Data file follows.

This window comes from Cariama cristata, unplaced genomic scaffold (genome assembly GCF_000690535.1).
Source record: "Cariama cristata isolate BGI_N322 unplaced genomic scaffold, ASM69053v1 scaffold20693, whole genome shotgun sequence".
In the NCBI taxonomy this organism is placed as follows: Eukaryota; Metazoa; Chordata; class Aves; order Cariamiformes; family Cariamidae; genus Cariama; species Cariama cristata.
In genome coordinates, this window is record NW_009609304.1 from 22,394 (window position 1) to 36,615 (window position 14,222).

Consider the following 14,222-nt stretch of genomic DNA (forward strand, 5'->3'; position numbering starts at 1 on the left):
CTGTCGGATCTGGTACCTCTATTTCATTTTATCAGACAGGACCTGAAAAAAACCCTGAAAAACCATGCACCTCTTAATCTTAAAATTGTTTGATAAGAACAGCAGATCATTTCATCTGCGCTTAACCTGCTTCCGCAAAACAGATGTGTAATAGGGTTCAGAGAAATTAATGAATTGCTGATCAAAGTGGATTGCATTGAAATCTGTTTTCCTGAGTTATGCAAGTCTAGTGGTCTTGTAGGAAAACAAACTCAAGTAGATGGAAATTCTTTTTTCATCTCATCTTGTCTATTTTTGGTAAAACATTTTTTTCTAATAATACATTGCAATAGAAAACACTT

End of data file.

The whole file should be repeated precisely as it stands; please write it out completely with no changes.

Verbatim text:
This window comes from Cariama cristata, unplaced genomic scaffold (genome assembly GCF_000690535.1).
Source record: "Cariama cristata isolate BGI_N322 unplaced genomic scaffold, ASM69053v1 scaffold20693, whole genome shotgun sequence".
In the NCBI taxonomy this organism is placed as follows: Eukaryota; Metazoa; Chordata; class Aves; order Cariamiformes; family Cariamidae; genus Cariama; species Cariama cristata.
In genome coordinates, this window is record NW_009609304.1 from 22,394 (window position 1) to 36,615 (window position 14,222).

Consider the following 14,222-nt stretch of genomic DNA (forward strand, 5'->3'; position numbering starts at 1 on the left):
CTGTCGGATCTGGTACCTCTATTTCATTTTATCAGACAGGACCTGAAAAAAACCCTGAAAAACCATGCACCTCTTAATCTTAAAATTGTTTGATAAGAACAGCAGATCATTTCATCTGCGCTTAACCTGCTTCCGCAAAACAGATGTGTAATAGGGTTCAGAGAAATTAATGAATTGCTGATCAAAGTGGATTGCATTGAAATCTGTTTTCCTGAGTTATGCAAGTCTAGTGGTCTTGTAGGAAAACAAACTCAAGTAGATGGAAATTCTTTTTTCATCTCATCTTGTCTATTTTTGGTAAAACATTTTTTTCTAATAATACATTGCAATAGAAAACACTT